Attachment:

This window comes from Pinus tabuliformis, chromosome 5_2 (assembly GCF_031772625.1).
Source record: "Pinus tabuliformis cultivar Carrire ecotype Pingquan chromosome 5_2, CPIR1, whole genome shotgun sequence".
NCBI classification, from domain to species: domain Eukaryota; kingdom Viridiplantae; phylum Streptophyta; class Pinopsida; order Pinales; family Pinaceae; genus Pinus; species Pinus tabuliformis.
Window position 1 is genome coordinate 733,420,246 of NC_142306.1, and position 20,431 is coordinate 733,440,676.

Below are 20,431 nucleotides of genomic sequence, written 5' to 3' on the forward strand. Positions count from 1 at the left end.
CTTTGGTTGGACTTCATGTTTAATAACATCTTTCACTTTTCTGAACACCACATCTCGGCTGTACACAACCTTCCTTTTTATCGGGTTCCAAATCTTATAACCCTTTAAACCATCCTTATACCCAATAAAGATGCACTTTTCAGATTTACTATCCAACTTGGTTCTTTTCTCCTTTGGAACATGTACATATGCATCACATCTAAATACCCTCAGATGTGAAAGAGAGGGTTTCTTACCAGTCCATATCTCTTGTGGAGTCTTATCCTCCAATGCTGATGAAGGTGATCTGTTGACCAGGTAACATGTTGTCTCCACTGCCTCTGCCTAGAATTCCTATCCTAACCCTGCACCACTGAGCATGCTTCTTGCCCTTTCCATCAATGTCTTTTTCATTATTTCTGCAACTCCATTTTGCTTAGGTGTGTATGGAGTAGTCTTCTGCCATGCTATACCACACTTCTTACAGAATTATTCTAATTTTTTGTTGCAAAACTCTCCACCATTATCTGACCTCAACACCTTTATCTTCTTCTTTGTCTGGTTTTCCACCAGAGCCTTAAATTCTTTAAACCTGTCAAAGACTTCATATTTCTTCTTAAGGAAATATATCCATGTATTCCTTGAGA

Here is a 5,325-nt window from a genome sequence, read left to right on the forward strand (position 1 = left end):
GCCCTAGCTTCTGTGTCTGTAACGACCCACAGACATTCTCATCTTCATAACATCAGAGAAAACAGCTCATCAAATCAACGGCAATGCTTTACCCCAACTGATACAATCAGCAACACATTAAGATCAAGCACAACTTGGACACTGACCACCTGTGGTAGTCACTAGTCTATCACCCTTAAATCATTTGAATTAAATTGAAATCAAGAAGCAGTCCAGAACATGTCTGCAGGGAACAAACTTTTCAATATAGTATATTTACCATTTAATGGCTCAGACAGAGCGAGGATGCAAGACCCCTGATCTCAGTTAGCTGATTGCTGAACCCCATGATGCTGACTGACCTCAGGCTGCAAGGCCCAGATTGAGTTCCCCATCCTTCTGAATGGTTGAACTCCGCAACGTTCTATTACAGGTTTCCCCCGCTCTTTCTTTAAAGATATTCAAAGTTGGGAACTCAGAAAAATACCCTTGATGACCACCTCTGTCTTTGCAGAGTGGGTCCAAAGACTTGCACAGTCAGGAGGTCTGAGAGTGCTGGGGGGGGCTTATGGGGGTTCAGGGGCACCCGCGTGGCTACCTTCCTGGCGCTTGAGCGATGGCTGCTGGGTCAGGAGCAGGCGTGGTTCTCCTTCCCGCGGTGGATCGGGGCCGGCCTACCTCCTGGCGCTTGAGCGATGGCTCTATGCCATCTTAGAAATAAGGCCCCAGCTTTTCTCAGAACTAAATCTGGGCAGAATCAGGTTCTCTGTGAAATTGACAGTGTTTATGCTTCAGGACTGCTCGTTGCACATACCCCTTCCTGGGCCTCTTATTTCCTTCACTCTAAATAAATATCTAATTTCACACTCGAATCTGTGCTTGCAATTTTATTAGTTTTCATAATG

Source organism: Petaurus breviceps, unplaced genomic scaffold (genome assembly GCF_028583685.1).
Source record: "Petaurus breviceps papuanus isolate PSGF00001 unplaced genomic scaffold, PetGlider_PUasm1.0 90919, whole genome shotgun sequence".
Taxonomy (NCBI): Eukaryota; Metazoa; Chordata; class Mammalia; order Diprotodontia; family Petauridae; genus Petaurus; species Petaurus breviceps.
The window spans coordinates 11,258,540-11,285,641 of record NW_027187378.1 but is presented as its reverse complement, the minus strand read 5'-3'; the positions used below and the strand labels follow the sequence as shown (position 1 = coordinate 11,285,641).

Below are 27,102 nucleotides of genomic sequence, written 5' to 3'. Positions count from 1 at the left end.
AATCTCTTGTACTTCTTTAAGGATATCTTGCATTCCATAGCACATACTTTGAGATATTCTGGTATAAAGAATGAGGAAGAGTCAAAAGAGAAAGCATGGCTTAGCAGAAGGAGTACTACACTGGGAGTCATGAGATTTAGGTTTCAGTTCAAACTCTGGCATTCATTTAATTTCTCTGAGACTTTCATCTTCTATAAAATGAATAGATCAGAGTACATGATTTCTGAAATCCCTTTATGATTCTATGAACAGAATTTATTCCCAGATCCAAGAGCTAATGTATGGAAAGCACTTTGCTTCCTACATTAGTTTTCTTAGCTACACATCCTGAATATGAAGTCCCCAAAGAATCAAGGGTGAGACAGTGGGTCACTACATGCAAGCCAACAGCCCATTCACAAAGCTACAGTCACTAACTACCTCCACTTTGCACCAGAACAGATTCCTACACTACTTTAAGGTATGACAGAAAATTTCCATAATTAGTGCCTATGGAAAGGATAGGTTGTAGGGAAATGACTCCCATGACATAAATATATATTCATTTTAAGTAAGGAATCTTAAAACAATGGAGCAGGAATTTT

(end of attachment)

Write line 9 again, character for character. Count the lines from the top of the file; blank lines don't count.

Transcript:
Source organism: Petaurus breviceps, unplaced genomic scaffold (genome assembly GCF_028583685.1).